While there has been shown and described the preferred embodiment of the present invention, it will be apparent to those skilled in the art that many changes and modifications may be made without departing from the invention in its broader aspects. Therefore, the appended claims are intended to cover all such modifications and changes that fall within the true spirit and scope of the invention.

Patent Citations
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US3581102 *Dec 26, 1968May 25, 1971Canon Camera CoPhotoelectric and electric light conversion element
US3834803 *Apr 2, 1973Sep 10, 1974Canon KkPhoto-information transmission and exposure device
US3836917 *Apr 16, 1973Sep 17, 1974Mee JHigh-speed non-impact laser printing apparatus
US4030064 *Mar 6, 1975Jun 14, 1977Schlumberger Technolgy CorporationMethods and apparatus for recording well logging measurements
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Referenced by
Citing PatentFiling datePublication dateApplicantTitle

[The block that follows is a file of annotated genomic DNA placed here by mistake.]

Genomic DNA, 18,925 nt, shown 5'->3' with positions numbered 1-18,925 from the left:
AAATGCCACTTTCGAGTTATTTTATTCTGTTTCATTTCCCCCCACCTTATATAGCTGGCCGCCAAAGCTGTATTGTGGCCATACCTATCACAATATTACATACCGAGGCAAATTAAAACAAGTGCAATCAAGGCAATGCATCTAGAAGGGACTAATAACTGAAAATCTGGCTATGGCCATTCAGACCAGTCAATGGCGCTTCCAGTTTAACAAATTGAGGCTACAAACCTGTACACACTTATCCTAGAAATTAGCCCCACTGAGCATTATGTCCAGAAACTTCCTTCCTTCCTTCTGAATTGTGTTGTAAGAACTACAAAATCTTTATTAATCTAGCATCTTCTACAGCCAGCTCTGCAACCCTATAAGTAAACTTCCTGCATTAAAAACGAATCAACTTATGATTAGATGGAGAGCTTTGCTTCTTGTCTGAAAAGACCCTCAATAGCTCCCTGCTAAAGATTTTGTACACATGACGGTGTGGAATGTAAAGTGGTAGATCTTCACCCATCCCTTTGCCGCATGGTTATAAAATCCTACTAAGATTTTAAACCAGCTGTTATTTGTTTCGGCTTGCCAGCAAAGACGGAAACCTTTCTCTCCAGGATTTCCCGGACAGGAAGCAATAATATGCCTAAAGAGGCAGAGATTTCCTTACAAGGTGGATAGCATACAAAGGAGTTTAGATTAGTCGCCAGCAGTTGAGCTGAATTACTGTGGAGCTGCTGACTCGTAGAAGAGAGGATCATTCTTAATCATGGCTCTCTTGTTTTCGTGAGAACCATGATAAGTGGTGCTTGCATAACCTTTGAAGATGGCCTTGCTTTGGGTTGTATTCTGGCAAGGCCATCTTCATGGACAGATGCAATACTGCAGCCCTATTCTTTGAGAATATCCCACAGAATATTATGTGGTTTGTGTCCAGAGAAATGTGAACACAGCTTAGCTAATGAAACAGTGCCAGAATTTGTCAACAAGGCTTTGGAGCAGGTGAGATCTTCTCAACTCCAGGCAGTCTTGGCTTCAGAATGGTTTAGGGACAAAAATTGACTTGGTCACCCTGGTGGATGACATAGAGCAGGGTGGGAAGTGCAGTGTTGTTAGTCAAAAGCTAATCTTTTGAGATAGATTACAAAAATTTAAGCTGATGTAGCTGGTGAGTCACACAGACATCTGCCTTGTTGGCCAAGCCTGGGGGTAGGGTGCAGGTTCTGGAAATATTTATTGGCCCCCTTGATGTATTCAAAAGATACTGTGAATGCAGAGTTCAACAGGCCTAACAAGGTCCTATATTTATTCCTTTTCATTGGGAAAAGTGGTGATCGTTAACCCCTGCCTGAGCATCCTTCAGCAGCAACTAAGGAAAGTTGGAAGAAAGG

US4723260 *Jan 3, 1985Feb 2, 1988Yoshibumi MukaiMedical X-ray photographic apparatus
US4746940 *Nov 25, 1986May 24, 1988E. I. Du Pont De Nemours And CompanyLine scanner to reduce banding
US4816863 *Nov 25, 1986Mar 28, 1989E. I. Du Pont De Nemours And CompanyExposure control system for continuous tone electrophotographic film
US5200766 *Mar 1, 1991Apr 6, 1993Brother Kogyo Kabushiki KaishaOptical scanning device used for image forming apparatus
US5764377 *Dec 15, 1994Jun 9, 1998Xerox CorporationVideo interlace system for multibeam raster output scanner
EP0269034A2 *Nov 21, 1987Jun 1, 1988E.I. Du Pont De Nemours And CompanyImproved line scanner to reduce banding
Classifications
U.S. Classification347/229, 358/300
International ClassificationH04N1/113, H04N1/04
Cooperative ClassificationH04N2201/0426, H04N1/04
European ClassificationH04N1/04
Legal Events
DateCodeEventDescription
Sep 9, 1985ASAssignment
Owner name: TEKRONIX, INC., 4900 S.W. GRIFFITH DRIVE, P.O. BOX
Free format text: ASSIGNMENT OF ASSIGNORS INTEREST.;ASSIGNORS:RADOCHONSKI, PIERRE;KNIFFIN, JOHN M.;ERIKSEN, JOERN B.;AND OTHERS;REEL/FRAME:004451/0042
Effective date: 19840418
Jan 6, 1989FPAYFee payment
Year of fee payment: 4
Jul 27, 1993REMIMaintenance fee reminder mailed
Dec 26, 1993LAPSLapse for failure to pay maintenance fees
Mar 8, 1994FPExpired due to failure to pay maintenance fee
Effective date: 19931226